I’m sorry that I have been bashing the parking issue to a bloody pulp and I will move on to other things, but if you want to know what is wrong with urban planning today, how unresponsive we’ve become to market conditions, and how poorly we treat our towns and cities, pedestrians and transit systems, please read this post.
I would like to add a bit of anecdotal experience of living in a large city and commuting and the insidious effect that parking minimums have on cities, generally, and transit, specifically.
I live in the Jefferson Park neighborhood of Chicago. It is part of the city’s famed bungalow belt and is located in the extreme northwest side of the city. Though my part of neighborhood was plated in the 1920’s, most development occurred in the 1940’s and ’50s. As such, it was developed with the automobile in mind. Despite the fact that most homes are on postage size 25’x125′ lots (thank you 1920’s plats!), most of the commercial corridors filled in during the 1940’s-’50s and are auto-oriented.
Because my home has a back alley garage (guaranteed parking) and much of the neighborhood has easy free parking thanks to zoning that requires parking minimums, I actually drive a fair amount, much more than I’d like to. Accordingly,
“A guaranteed parking spot makes use of the automobile a more attractive option”
much to the detriment of transit and pedestrian space.
When the car takes precedence in transportation planning, other things get neglected. When retail is built into “centers” and “strip malls” and not corner stores, pedestrians and transit get neglected. And what are shopping centers and strip malls: just urban design that satisfies parking minimums.
This morning’s Atlantic Cities article on whether big box stores can reduce vehicle miles traveled (VMT) because it “brings shopping closer to where people live” fundamentally misunderstands the problems that big box stores cause in urban communities and why many urbanites do not want them in their communities even though they may patronize these stores. Nothing about these stores’ design is urban. It is not walkable, there are no accommodations for transit or bike/pedestrians. The only way to access these stores comfortably is with a car. This development pattern drives up traffic locally on urban streets that may not have been designed for these traffic volumes. It impacts neigboring land uses through light pollution from its vast parking lots, through water runoff, and through large deliveries at night in the back of the store (sometimes facing residential neighbors).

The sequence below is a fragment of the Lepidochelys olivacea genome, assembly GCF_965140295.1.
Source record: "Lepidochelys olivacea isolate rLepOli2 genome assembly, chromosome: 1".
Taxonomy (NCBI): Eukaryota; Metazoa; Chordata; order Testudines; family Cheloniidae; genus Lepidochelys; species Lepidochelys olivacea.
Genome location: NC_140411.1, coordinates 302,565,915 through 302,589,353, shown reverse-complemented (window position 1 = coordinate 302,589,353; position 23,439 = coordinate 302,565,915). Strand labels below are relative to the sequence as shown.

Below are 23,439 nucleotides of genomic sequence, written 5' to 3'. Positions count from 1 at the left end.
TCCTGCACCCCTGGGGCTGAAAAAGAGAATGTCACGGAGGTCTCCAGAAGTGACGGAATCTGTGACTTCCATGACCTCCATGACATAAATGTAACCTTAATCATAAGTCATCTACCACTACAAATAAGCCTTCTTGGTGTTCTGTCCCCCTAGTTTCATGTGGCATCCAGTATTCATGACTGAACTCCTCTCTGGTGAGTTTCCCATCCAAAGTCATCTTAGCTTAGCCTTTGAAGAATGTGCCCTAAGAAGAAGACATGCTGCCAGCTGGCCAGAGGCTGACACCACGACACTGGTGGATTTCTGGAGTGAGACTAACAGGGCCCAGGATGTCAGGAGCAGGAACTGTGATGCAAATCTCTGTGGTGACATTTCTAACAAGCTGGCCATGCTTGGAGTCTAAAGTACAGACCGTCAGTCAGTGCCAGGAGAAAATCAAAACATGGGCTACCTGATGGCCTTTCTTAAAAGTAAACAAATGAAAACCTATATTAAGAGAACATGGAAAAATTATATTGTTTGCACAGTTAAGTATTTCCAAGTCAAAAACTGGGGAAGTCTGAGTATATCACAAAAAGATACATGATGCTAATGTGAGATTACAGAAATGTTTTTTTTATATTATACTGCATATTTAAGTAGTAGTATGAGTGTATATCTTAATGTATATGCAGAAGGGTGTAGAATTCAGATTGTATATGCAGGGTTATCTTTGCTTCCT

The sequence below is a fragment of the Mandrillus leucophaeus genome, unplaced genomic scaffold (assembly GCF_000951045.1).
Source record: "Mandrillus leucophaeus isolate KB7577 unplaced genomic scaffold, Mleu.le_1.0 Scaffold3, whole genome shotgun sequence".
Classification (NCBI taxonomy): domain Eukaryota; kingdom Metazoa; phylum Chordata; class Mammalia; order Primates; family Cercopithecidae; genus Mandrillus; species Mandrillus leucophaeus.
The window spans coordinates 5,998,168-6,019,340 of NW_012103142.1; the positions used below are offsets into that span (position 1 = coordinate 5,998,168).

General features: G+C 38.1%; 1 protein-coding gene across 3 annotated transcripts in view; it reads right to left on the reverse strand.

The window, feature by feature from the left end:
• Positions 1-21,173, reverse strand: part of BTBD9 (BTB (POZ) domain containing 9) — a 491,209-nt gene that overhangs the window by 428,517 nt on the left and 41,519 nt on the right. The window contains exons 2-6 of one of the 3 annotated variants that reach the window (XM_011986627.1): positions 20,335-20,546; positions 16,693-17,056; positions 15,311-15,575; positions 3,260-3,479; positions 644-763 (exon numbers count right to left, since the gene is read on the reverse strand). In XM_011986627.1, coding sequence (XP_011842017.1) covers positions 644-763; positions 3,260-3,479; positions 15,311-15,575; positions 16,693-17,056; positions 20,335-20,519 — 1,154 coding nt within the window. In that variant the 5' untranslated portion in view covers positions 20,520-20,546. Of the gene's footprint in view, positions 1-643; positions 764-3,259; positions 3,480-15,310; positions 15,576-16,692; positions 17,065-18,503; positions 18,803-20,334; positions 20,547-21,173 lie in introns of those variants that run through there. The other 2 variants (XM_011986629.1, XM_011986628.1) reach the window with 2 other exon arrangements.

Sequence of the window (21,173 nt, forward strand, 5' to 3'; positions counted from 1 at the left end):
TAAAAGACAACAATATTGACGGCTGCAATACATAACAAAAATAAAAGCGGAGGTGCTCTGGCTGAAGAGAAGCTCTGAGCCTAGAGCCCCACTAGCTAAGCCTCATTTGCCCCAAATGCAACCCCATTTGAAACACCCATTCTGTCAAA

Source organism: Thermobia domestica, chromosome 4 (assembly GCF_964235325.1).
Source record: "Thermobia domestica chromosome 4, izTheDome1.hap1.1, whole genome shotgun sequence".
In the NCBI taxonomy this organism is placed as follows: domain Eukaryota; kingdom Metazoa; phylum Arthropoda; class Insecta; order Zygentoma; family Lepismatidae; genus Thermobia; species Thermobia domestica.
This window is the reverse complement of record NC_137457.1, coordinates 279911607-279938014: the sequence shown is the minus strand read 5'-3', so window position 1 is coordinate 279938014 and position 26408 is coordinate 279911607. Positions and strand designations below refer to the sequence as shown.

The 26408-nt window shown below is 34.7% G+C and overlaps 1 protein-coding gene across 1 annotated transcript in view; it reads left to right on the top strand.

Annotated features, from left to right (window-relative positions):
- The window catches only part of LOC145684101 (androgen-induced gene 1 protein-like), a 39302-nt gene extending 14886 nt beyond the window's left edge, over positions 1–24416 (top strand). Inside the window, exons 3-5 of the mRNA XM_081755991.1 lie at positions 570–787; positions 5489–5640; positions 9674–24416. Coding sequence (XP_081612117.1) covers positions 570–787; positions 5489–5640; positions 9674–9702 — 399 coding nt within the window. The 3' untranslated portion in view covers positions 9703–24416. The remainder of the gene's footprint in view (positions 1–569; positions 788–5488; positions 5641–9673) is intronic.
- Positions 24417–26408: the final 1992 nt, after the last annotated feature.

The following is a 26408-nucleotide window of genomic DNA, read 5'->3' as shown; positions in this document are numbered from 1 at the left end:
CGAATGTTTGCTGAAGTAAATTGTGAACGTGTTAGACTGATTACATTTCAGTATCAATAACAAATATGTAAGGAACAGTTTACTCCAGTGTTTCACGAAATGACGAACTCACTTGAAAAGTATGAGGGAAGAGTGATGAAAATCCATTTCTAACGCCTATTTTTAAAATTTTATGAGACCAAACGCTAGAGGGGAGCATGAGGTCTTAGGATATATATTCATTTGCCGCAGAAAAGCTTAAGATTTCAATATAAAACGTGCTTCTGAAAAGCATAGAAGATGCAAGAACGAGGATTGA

That’s not to say that big box stores can’t work in urban areas. They can and do. When you reorient them to face the street, making it easier to access via transit, bicycle and pedestrian modes, reduce parking ratios (per square foot) and build big box stores in a more mixed use environment, they can work in a much more urban-friendly way.
This, of course, is bad news for cities and metropolitan areas. As gas prices rise higher due to peak oil, supply and demand and geopolitical issues, it is even more urgent that the U.S. plan for a multi-modal approach to federal transportation policy. The automobile as the dominant form of mobility option is not sustainable or feasible. In the Chicago region, the Regional Transportation Authority estimates that the CTA, Metra and Pace could lose up to $450 million in capital each year. In a region with a system with a $10 billion backlog of capital projects, we simply cannot afford to lose this kind of money.
As Senator Bernie Sanders (I-VT) said once, “Elections have consequences.”
One of the most important lessons in all of this is that elections have consequences. Many people now are beginning to catch on to that. It is no secret that our right-wing Republican colleagues did very well in November 2010. They captured the House of Representatives.
If you care about transportation and urban affairs, please remember this. And most importantly, fight now and call your Representative.
Sorry to have to start this blog on a bad note, but our friends in the U.S. House of Representatives believe that transportation policy should go back to the 1970s.
You know, that era of gas shortages and rampant urban sprawl. Look, there is a reason why the Highway Trust Fund is used to fund transit. It has long been recognized that “if you build it they will come” when it comes to highway building. We’ll never build our way out of congestion and therefore, transit is a vital component of an urban area’s mobility. Forcing everyone to rely on the private automobile is unsustainable, not practical in most of our oldest cities and deeply un-conservative.